- The Cosmics celebrated the release of new track ‘Inishfree’ with sell-out Sunflower Lounge show on 17th March
- The headlining garage rock trio played a raucous set of loud and proud punk
- Support came from P.E.T, Pink Lake and The Americas
Watching this gig at The Sunflower Lounge was like flicking through a jukebox – hearing snippets of thrash, grunge, 80s indie, country, surf and punk, an eclectic mix of sounds all coming out of one city, each respectively making their mark and hoping to punch through the glass ceiling to the big time.
The Cosmics are lucky enough to be the latter – with their performance at Glastonbury Festival being enough of a milestone. Their Sunflower Lounge performance was a celebration of new single “Inishfree‘ for the band – but a celebration of local music, courtesy of Birmingham Promoters, getting the recognition is deserves for the rest of us.
First support came from thrash punk group P.E.T, introducing themselves through the ever-trendy ear piercing feedback. Tiny but mighty, their jagged melodies and raucous vocals carried them through originals such as ‘Tommy’ (introduced to the crowd with the warning “if you do drugs you’ll end up like Tommy”) as well covers of The Pixies and the Spice Girls.
Their cover of the 90s girl anthem ‘Wannabe’ was interesting – as the lead guitarist took centre stage here. She carried the melody both through guitar and voice – whilst the chorus was treated to a thrash punk rendition. Closing the set with a new track that is “probably the angriest thing” singer Abi has ever written – the crowd leapt into a tornado alongside the thrashing anger and tongue in cheek punk lyrics. Keep an eye on P.E.T as they take Birmingham by storm, but watch out for the thorns.
The tone changed completely with Pink Lake (formerly known as Curry Sauce). Their mellow tone left a taste in your mouth – longing for the nostalgic music of Silversun Pickups or the Smashing Pumpkins. Synths introduce tracks like a scene from a dystopian 80s movie, whilst the rest of the instrumentation tries to sneak through without drawing attention. Riffs are focused, concentrated, the singer is shy and subdued – almost like the layering guitar reverb was like a guard. That’s until the final few moments of their set, when they hurl themselves into momentum – a cacophony of keys, guitar and drums all at once. And then they leave without saying a word.
Once again, a wholly different sound came out of Worcester based band The Americas. On first thought, their introduction was reminiscent of 60s rock and roll – an acid trip of swirling guitar melodies. I was proven wrong, as they set themselves a completely different dirt path to follow. The Americas are music with soul. Classic country vibes are electrified with Rolling Stones’ esque rock & roll blended with optimistic, summery themes.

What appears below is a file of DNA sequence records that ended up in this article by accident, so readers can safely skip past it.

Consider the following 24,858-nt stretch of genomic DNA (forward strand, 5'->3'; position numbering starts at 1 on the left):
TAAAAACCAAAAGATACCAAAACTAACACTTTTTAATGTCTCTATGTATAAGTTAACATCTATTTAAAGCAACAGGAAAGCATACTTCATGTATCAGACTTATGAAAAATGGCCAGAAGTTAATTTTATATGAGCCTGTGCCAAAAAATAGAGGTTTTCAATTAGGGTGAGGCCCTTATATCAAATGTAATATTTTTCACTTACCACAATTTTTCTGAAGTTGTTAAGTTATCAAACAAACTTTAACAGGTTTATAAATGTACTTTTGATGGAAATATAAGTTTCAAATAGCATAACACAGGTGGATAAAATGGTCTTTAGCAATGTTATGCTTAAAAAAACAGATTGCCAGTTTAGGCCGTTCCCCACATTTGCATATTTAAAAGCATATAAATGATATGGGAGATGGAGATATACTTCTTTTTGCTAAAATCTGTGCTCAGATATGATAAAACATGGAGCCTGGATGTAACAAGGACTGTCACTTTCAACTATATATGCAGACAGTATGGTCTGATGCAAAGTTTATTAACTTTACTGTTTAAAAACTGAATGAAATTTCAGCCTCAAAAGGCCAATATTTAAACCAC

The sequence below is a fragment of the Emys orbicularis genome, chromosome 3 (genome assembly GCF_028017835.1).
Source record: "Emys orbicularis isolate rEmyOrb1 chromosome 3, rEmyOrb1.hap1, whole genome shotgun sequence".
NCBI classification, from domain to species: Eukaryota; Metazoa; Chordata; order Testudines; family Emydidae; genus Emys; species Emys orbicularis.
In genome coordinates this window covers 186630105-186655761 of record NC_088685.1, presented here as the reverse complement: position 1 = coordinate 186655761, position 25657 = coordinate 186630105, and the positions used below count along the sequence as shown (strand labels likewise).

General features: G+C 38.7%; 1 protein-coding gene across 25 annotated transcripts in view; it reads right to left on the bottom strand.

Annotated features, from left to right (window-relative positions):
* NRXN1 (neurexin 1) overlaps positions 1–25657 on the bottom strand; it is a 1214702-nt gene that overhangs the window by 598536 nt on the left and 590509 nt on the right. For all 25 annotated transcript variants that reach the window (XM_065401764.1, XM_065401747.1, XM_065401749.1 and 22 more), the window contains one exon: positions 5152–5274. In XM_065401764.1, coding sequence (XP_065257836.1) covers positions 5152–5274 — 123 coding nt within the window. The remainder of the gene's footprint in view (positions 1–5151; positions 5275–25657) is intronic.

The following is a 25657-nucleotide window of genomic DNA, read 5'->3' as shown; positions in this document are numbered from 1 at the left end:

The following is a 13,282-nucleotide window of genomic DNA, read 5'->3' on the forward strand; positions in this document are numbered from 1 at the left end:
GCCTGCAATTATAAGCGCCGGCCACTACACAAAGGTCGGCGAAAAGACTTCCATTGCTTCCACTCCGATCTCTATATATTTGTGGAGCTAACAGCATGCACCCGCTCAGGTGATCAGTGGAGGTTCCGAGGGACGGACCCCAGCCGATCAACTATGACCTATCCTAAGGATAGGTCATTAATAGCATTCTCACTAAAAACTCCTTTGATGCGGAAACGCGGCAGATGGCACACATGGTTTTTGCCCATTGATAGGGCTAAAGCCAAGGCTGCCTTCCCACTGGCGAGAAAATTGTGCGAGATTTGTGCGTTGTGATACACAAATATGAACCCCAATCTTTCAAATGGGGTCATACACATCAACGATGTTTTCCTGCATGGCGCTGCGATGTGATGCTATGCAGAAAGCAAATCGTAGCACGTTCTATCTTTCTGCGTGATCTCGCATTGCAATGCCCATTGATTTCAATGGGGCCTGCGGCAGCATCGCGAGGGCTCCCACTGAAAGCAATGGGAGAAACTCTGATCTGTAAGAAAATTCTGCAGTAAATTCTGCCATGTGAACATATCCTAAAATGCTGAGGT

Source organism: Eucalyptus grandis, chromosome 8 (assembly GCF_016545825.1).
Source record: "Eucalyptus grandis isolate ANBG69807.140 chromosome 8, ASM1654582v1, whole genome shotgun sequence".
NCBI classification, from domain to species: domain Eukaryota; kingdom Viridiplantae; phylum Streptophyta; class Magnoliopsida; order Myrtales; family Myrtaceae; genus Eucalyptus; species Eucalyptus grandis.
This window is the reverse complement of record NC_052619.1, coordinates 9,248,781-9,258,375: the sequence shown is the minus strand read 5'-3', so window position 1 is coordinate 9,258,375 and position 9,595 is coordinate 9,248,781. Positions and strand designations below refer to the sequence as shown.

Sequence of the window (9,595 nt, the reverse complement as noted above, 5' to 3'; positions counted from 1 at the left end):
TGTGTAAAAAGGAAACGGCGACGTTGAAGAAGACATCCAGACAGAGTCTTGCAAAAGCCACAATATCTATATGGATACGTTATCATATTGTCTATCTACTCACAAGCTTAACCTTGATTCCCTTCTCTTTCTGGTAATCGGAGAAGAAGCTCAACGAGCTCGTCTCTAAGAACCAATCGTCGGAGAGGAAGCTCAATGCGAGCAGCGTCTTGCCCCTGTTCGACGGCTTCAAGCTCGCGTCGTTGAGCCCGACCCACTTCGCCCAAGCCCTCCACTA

Their set drifts through with tenacity, paving through highs and lows before reaching climax at staple track “Something’s Gonna Happen”. With harmonica in tow, it’s a anthemic crowd pleaser – impossible not to crack a smile through the foot stomping beat. You can tell The Americas are just happy to be making music. No trends, no politics, just good times. The Americas were named best newcomer by GigSlutz and hotly tipped by Fred Perry Subculture – and no one can deny that they deserve far more recognition.
The Cosmics are moving faster than anyone can keep up. They’re far past their days of rocky, beachy tracks – evolving into a controlled chaos of punk. They introduce with a slow burner, demonically chanting “You really messed up my head, you messed up my mind” before spinning into a chasm of hurt and pain. They career into new single ‘Inishfree’ – guitar and bass chase as singer Erin screams lyrics of paranoia and pure rage. The crowd follow the raucous noise and hurl into pits, crowd surfing and jumping on stage (which is both impressive and dangerous in the Sunflower Lounge basement).
Fan favourites ‘Johnny’ and ‘Waste of Time’ create a frenzy amongst the fans – wanting even more in an encore. The Cosmics appease the crowd, this time with guitarist Conor taking centre stage with a song he wrote. The Cosmics’ tracks are like a blaze – they’re scorching and short in time, but leave destruction in their wake.
With an EP to be released later in the year – expect even more from The Cosmics. This grunge and punk route that new track ‘Inishfree’ follows helps them flourish into a louder sound. Keep an eye on The Cosmics, these three move fast.
Photographs by Radek Kubiszyn